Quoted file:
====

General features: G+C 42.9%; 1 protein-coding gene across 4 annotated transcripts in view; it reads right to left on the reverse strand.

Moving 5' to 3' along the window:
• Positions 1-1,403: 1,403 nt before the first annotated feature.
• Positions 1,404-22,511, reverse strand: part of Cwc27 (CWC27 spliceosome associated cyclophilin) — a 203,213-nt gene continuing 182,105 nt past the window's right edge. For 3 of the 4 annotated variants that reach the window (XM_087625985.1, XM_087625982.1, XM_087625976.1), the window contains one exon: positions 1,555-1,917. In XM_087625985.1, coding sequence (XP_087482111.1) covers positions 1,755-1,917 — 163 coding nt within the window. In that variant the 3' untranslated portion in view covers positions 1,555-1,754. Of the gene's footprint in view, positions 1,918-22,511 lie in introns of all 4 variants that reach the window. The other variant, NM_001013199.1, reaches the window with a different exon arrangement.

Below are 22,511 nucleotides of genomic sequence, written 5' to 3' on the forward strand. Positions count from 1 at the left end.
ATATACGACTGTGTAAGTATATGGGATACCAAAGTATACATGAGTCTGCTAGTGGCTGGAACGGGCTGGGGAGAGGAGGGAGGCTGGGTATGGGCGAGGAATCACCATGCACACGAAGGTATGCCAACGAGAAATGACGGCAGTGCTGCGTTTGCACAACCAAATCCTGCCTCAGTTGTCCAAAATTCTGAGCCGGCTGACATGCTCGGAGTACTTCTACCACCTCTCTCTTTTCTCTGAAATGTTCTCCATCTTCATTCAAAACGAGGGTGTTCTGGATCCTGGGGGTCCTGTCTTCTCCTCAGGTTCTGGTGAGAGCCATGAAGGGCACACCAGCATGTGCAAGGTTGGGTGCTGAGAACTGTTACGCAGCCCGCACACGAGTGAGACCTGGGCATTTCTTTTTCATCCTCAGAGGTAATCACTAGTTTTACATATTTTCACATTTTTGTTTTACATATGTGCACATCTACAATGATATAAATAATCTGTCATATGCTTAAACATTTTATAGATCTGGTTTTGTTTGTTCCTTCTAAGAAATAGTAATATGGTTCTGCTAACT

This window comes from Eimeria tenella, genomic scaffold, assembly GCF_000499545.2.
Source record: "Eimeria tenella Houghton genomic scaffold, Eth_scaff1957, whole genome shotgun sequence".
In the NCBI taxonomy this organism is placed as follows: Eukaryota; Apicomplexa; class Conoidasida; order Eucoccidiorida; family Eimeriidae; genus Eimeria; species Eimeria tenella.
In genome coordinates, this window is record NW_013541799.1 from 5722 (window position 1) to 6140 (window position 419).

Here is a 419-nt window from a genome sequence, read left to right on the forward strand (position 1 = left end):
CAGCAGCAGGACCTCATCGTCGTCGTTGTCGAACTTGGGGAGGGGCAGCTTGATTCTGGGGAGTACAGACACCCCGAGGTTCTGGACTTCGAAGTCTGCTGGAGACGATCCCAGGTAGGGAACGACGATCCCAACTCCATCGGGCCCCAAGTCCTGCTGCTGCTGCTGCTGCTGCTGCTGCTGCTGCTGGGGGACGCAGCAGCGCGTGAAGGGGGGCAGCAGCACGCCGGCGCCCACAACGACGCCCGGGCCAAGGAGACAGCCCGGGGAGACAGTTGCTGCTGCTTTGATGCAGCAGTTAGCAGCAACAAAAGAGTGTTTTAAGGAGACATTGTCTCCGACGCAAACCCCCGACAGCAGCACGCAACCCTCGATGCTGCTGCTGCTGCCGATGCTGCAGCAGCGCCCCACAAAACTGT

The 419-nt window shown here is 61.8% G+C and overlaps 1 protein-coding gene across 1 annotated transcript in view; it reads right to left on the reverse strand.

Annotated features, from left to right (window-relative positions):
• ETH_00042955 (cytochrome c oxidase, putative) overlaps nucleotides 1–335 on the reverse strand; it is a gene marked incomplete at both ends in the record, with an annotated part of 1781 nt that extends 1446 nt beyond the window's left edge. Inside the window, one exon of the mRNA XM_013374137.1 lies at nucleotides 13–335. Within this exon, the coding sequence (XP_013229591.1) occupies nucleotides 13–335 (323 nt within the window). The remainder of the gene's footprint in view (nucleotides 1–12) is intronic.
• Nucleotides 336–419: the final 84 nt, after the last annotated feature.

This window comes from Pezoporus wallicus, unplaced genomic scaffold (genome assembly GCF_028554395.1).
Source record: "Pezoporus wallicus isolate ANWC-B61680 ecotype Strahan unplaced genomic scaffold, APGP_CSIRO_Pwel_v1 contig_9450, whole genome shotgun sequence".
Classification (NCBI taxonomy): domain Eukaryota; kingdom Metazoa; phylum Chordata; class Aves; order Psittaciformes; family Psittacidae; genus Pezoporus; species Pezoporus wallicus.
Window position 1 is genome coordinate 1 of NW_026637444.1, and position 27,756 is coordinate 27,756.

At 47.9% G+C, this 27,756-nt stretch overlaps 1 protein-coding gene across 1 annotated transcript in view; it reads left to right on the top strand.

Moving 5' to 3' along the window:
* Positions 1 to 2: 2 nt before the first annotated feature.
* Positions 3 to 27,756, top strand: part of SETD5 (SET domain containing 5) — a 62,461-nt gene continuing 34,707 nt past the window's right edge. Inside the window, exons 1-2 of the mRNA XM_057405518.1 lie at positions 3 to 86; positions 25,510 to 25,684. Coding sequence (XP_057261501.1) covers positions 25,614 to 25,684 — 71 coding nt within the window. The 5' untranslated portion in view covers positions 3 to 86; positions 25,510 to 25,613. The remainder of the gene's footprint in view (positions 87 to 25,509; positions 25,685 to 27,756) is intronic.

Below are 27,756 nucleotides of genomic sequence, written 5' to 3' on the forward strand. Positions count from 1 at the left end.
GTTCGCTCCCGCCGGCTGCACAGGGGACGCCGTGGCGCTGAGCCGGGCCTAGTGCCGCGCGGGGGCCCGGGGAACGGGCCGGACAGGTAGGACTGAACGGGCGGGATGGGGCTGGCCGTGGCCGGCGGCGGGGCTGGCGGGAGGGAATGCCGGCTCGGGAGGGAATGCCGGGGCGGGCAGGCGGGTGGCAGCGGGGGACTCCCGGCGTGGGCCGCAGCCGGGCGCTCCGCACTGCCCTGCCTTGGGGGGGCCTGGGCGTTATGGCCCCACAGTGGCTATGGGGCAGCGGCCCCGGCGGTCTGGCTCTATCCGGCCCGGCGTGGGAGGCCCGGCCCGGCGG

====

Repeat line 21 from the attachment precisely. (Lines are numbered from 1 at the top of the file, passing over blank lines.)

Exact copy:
At 47.9% G+C, this 27,756-nt stretch overlaps 1 protein-coding gene across 1 annotated transcript in view; it reads left to right on the top strand.